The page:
In conjunction with a visit to Kamiyama by Alice Waters, founder of Chez Panisse, an organic restaurant in Berkeley, California, RichSoil & Co. (Sei-sen), the Blind Donkey (Kiyosumi Shirakawa, Tokyo), and the Food Hub Project (Kamiyama, Tokushima) invited farmers from around Japan to Kamiyama and held the first Farmer’s Meeting on October 16, 2012.
The environment surrounding agriculture and food is constantly changing, and we are increasingly faced with realities that are difficult to face individually. We have decided to hold Farmer’s Meeting in order for farmers, cooks, and people involved in the food industry to spend time together, have dialogue, and think together.
Here is the first part of the report by Tomo Mukai, Rich Soil, the founder of the event!
Farmers, chefs, and people involved in the food industry gathered in Kamiyama-cho, Tokushima Prefecture, under the most pleasant autumn weather. I felt an indescribable sense of strength at the sight of all the farmers gathered in one place, who usually face the land in various parts of Japan.
In the morning, after first introducing the Food Hub’s initiatives, we toured the fields of Tsunagu Farm and Oronono, discussing with everyone in front of the fields about vegetable cultivation, composting, shipping methods, and the background of the land. It was very interesting to hear the conversations among the farmers, which came about only because they have a field in front of them.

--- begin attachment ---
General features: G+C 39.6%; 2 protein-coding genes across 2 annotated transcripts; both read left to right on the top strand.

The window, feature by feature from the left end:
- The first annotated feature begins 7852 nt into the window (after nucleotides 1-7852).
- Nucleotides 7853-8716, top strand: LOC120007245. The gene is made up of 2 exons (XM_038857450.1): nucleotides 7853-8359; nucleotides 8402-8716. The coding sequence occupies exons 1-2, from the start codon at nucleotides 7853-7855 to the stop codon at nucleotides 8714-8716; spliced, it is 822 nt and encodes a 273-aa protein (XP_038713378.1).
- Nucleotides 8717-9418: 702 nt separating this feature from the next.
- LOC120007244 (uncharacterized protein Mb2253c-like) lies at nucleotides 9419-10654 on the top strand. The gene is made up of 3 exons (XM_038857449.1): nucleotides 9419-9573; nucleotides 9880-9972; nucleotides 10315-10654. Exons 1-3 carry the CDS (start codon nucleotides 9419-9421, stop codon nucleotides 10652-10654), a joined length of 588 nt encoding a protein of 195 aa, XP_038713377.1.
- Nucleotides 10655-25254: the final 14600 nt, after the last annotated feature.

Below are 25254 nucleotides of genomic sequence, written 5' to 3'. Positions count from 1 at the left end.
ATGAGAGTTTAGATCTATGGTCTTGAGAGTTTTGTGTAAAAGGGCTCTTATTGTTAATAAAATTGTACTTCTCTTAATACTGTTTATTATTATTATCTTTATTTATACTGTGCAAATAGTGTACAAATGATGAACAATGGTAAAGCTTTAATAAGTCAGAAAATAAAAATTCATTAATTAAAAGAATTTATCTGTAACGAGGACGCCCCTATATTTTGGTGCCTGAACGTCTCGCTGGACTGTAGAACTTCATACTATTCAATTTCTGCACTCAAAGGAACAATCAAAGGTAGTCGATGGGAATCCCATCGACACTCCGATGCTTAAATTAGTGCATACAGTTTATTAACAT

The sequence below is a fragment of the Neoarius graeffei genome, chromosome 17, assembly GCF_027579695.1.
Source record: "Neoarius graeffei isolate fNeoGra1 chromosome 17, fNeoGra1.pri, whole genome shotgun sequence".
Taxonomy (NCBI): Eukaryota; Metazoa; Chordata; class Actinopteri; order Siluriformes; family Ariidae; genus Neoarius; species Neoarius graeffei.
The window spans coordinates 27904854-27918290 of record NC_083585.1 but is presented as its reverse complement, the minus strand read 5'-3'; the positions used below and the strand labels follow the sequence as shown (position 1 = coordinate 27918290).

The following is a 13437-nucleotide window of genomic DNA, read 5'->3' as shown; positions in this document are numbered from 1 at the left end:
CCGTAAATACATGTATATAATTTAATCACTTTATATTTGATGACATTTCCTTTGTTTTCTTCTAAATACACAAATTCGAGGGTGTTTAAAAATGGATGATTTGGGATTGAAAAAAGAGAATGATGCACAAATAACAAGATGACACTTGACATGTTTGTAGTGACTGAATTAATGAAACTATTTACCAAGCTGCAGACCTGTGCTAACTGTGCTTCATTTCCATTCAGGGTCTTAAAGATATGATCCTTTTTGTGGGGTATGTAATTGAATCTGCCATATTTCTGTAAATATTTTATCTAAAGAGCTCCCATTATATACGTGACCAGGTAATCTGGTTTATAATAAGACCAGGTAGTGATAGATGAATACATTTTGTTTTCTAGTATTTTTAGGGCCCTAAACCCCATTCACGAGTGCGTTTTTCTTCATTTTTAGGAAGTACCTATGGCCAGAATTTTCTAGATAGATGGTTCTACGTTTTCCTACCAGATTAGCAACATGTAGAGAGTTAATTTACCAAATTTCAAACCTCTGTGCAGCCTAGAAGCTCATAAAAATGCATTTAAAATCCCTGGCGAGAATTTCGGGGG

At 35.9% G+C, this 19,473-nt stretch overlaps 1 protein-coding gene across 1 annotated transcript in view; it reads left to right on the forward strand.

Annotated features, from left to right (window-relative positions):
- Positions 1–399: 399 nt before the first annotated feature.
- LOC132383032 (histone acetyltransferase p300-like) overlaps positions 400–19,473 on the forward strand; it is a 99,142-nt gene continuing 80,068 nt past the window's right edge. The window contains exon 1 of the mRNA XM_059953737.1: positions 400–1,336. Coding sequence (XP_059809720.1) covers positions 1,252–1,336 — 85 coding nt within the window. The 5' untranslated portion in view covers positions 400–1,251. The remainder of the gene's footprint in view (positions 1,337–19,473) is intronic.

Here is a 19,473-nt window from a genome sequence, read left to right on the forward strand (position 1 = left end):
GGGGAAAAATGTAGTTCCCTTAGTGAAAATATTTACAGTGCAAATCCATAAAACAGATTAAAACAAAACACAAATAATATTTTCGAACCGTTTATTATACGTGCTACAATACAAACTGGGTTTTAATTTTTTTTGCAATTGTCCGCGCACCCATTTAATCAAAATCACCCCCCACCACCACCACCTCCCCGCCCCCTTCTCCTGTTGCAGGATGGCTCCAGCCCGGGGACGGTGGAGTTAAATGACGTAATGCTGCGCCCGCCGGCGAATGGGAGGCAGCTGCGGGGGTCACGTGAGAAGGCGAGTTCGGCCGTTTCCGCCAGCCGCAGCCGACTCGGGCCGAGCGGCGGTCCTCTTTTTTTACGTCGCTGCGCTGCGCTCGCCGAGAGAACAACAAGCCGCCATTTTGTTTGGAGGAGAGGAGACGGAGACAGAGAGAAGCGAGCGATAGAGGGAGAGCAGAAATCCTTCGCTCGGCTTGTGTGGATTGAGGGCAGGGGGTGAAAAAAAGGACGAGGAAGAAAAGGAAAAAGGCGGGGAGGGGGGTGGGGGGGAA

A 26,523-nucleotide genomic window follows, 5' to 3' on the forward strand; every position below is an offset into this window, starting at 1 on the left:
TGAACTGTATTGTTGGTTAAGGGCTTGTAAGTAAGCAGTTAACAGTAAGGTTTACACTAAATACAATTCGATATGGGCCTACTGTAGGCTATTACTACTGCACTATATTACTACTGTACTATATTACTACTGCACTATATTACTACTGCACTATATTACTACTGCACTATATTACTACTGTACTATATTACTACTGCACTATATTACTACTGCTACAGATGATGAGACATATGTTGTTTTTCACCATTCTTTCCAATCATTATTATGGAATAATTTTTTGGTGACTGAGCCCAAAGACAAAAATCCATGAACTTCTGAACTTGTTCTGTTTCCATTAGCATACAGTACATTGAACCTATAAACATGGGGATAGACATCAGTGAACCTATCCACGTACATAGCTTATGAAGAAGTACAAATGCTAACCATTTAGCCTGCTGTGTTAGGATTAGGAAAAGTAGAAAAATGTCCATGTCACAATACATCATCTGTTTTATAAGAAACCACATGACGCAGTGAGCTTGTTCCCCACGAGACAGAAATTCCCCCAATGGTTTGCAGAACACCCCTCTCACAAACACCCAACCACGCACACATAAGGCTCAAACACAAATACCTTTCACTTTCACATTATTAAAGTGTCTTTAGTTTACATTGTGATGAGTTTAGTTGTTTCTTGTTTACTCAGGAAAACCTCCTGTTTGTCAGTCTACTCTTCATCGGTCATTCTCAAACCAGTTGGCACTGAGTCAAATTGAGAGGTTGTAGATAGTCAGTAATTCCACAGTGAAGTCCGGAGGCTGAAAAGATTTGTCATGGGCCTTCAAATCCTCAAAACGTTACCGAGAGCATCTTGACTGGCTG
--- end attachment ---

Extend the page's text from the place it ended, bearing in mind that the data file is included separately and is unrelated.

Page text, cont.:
Lunch was served at Kamiyama Marugoto Kosen, where food from the Kamiyama fields is delivered. (The percentage of locally produced food that day was almost 100%!) ). We experienced the connection between foodstuffs and the local community and the collaboration between agriculture and school lunches.
In the afternoon, it was time for dialogue among all the farmers and chefs. It was a time for consultation and discussion about what they are struggling with or searching for in terms of vegetables, soil, people, distribution, management, etc., while sharing the thoughts and feelings that are important to each of them. How is everyone doing in terms of management? How do you balance your thoughts/desires with your business? What vegetables do you recommend to grow?
The conversations, which are usually difficult to exchange, were endless, and I believe that this was a time of learning that will lead to the next step.
In the evening, farmers, chefs, researchers, people involved in nutrition education, and Kamiyama people gathered around Alice and enjoyed a meal together. I will post more about that in my next post…!